Achieving Sustainable Tuna
By Susan Jackson and Jennifer Dianto Kemmerly
There is no endeavor quite like commercial tuna fishing. Perhaps no other industry is comprised of such a diverse group of stakeholders – with diverse opinions and approaches – that are so actively engaged in working toward a common goal.
As many different voices weigh in to positively affect the long-term sustainability of global tuna stocks, they may not always sing in unison. However, there is actually far more sustainability policy that major stakeholders agree on than not.
For example, you’d be hard-pressed to identify one conservation group or economic stakeholder that does not believe stock health and sustainability need to be monitored, and that fisheries need to have the rules and resources in place to maintain healthy levels. There are no sustainability-minded parties among us that don’t believe we need more research and outreach to fishers to minimize secondary ecosystem impacts associated with commercial fishing (e.g. bycatch).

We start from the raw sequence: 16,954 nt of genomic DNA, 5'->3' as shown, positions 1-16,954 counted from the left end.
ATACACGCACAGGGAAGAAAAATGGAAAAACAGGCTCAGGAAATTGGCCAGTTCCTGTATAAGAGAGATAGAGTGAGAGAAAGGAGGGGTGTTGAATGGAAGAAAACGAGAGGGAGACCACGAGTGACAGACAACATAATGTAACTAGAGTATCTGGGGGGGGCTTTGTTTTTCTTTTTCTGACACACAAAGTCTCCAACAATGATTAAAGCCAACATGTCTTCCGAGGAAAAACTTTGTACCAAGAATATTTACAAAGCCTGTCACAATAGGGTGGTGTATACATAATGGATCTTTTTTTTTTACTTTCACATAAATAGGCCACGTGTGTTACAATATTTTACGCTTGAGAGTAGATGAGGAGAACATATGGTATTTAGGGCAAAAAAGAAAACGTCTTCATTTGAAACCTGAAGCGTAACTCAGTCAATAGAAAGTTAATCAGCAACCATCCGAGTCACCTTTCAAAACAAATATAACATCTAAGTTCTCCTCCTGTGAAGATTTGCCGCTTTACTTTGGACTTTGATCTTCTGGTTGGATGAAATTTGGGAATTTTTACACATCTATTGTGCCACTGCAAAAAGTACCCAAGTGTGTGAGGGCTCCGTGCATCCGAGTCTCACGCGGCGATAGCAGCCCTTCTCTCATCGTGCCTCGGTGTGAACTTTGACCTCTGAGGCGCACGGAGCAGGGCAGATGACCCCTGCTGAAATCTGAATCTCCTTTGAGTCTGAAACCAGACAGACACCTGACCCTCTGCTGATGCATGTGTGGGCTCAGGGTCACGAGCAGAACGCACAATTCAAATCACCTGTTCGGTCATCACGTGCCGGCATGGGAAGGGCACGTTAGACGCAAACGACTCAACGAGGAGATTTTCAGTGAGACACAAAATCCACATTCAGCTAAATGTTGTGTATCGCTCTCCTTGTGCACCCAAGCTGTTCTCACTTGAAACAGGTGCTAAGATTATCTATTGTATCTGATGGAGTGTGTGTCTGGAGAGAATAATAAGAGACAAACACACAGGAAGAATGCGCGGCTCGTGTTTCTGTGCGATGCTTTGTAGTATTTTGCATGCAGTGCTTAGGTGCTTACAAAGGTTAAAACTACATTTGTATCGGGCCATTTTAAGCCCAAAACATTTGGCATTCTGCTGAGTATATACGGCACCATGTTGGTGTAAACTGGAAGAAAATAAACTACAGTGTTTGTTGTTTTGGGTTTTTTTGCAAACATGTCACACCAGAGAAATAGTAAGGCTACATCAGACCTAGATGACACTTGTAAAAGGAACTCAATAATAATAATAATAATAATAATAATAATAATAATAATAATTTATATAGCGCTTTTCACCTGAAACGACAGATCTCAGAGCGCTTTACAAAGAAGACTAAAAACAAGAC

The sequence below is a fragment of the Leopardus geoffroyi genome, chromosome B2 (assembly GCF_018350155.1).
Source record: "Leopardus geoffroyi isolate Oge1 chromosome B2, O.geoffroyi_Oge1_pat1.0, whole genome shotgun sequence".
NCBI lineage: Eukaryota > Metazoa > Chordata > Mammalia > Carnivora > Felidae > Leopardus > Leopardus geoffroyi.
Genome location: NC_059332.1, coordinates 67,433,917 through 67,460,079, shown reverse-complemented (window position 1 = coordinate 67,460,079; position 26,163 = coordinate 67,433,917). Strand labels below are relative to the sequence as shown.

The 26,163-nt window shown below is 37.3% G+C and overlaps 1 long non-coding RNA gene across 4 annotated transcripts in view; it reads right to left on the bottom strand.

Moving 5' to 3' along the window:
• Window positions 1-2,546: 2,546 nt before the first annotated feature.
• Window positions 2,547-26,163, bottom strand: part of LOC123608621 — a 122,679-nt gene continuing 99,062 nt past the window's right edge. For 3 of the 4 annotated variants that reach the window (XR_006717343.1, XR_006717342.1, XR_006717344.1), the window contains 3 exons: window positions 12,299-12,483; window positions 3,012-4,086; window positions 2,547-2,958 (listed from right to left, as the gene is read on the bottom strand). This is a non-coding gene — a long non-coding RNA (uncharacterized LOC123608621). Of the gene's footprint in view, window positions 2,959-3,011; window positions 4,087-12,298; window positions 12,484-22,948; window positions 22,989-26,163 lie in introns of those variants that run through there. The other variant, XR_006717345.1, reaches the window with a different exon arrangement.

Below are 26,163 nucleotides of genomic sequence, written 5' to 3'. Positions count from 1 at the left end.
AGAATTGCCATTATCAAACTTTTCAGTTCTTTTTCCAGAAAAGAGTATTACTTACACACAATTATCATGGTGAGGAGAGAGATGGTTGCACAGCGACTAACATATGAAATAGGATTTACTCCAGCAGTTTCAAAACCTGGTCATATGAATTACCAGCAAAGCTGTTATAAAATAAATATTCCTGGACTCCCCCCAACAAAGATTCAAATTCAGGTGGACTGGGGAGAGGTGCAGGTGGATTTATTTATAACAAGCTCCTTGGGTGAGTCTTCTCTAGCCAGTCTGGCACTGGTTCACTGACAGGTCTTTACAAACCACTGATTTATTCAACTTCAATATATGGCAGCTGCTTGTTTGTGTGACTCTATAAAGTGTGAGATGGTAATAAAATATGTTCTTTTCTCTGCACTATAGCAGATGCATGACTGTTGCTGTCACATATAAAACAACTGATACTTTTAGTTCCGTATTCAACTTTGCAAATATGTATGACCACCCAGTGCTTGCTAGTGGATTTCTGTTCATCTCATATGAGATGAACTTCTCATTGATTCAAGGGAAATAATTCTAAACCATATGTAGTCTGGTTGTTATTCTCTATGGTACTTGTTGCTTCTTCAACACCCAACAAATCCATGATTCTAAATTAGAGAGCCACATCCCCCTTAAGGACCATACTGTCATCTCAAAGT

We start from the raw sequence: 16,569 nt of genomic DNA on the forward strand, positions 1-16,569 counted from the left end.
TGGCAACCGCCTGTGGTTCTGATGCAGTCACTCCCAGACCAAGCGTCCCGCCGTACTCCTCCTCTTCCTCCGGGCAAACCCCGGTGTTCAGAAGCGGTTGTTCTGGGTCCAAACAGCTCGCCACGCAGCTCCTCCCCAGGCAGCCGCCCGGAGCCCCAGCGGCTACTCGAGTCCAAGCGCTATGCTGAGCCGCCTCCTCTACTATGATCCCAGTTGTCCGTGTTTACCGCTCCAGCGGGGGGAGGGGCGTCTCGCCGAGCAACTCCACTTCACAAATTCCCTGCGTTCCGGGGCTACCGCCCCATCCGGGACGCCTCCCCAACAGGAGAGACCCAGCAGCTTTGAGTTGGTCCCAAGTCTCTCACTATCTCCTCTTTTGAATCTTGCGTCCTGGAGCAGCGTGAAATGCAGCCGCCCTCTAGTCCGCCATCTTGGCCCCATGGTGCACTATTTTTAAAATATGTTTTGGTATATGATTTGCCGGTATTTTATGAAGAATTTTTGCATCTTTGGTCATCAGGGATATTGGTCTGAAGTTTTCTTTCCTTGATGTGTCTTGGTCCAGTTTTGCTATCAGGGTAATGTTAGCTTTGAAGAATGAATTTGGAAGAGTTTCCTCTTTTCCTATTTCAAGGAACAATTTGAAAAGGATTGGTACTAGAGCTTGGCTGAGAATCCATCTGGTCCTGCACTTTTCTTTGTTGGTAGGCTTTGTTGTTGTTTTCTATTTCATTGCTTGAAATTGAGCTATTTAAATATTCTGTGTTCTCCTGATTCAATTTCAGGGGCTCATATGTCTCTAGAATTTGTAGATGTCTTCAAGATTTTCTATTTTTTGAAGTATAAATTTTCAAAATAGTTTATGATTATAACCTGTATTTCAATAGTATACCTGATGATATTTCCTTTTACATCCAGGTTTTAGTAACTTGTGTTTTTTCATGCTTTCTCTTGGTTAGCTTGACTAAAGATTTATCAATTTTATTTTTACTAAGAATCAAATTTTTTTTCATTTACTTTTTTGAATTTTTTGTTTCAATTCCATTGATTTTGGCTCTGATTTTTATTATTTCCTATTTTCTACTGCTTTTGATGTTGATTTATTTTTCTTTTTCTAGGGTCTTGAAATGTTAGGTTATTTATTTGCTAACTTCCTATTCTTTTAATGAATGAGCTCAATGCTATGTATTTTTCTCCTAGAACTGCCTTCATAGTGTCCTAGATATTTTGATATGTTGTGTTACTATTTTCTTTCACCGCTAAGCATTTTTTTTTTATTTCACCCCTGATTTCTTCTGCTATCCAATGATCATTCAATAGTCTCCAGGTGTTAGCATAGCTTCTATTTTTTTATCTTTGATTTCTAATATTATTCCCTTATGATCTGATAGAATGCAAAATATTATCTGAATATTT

This broad alignment is our greatest collective strength. And rather than an overemphasis on specific tactics and approaches that we individually champion, we are working on the efforts on which we collectively agree. This harmonization is most clearly seen in efforts to engage retailers, foodservice companies and others in supporting the continuous improvement of tuna fisheries through their conservation actions and procurement strategies.
These companies are interested in the answers to a few key questions: “What should we buy to ensure our tuna is sustainable?” “How can we make sure our tuna is not IUU-fished?” or “What can we can —> Read More